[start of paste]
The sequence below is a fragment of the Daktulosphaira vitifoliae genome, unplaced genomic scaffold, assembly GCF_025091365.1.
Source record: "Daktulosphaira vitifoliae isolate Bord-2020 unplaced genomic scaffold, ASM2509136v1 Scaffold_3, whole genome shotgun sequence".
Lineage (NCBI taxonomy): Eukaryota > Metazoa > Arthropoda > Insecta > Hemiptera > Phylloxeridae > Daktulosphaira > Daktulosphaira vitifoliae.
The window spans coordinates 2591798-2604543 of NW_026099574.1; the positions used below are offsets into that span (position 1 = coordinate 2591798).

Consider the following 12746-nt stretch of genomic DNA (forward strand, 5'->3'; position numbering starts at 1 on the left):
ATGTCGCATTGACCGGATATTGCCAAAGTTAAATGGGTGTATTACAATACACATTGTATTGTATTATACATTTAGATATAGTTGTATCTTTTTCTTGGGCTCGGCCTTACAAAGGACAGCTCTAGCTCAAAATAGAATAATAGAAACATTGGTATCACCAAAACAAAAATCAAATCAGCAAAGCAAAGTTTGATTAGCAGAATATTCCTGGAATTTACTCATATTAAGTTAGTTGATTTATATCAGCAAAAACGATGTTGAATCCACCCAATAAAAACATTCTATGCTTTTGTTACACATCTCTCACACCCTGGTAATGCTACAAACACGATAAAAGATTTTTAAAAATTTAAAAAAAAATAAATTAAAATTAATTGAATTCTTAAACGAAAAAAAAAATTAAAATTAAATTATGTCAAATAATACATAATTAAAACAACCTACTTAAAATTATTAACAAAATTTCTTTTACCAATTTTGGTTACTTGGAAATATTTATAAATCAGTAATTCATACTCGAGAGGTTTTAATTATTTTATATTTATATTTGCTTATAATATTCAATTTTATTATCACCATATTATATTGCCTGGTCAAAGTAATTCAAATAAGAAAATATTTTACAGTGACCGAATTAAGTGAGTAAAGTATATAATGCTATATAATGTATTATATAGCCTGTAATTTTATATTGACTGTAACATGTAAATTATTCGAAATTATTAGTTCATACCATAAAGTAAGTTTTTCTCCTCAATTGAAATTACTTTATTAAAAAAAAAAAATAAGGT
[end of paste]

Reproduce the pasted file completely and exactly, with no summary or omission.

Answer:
The sequence below is a fragment of the Daktulosphaira vitifoliae genome, unplaced genomic scaffold, assembly GCF_025091365.1.
Source record: "Daktulosphaira vitifoliae isolate Bord-2020 unplaced genomic scaffold, ASM2509136v1 Scaffold_3, whole genome shotgun sequence".
Lineage (NCBI taxonomy): Eukaryota > Metazoa > Arthropoda > Insecta > Hemiptera > Phylloxeridae > Daktulosphaira > Daktulosphaira vitifoliae.
The window spans coordinates 2591798-2604543 of NW_026099574.1; the positions used below are offsets into that span (position 1 = coordinate 2591798).

Consider the following 12746-nt stretch of genomic DNA (forward strand, 5'->3'; position numbering starts at 1 on the left):
ATGTCGCATTGACCGGATATTGCCAAAGTTAAATGGGTGTATTACAATACACATTGTATTGTATTATACATTTAGATATAGTTGTATCTTTTTCTTGGGCTCGGCCTTACAAAGGACAGCTCTAGCTCAAAATAGAATAATAGAAACATTGGTATCACCAAAACAAAAATCAAATCAGCAAAGCAAAGTTTGATTAGCAGAATATTCCTGGAATTTACTCATATTAAGTTAGTTGATTTATATCAGCAAAAACGATGTTGAATCCACCCAATAAAAACATTCTATGCTTTTGTTACACATCTCTCACACCCTGGTAATGCTACAAACACGATAAAAGATTTTTAAAAATTTAAAAAAAAATAAATTAAAATTAATTGAATTCTTAAACGAAAAAAAAAATTAAAATTAAATTATGTCAAATAATACATAATTAAAACAACCTACTTAAAATTATTAACAAAATTTCTTTTACCAATTTTGGTTACTTGGAAATATTTATAAATCAGTAATTCATACTCGAGAGGTTTTAATTATTTTATATTTATATTTGCTTATAATATTCAATTTTATTATCACCATATTATATTGCCTGGTCAAAGTAATTCAAATAAGAAAATATTTTACAGTGACCGAATTAAGTGAGTAAAGTATATAATGCTATATAATGTATTATATAGCCTGTAATTTTATATTGACTGTAACATGTAAATTATTCGAAATTATTAGTTCATACCATAAAGTAAGTTTTTCTCCTCAATTGAAATTACTTTATTAAAAAAAAAAAATAAGGT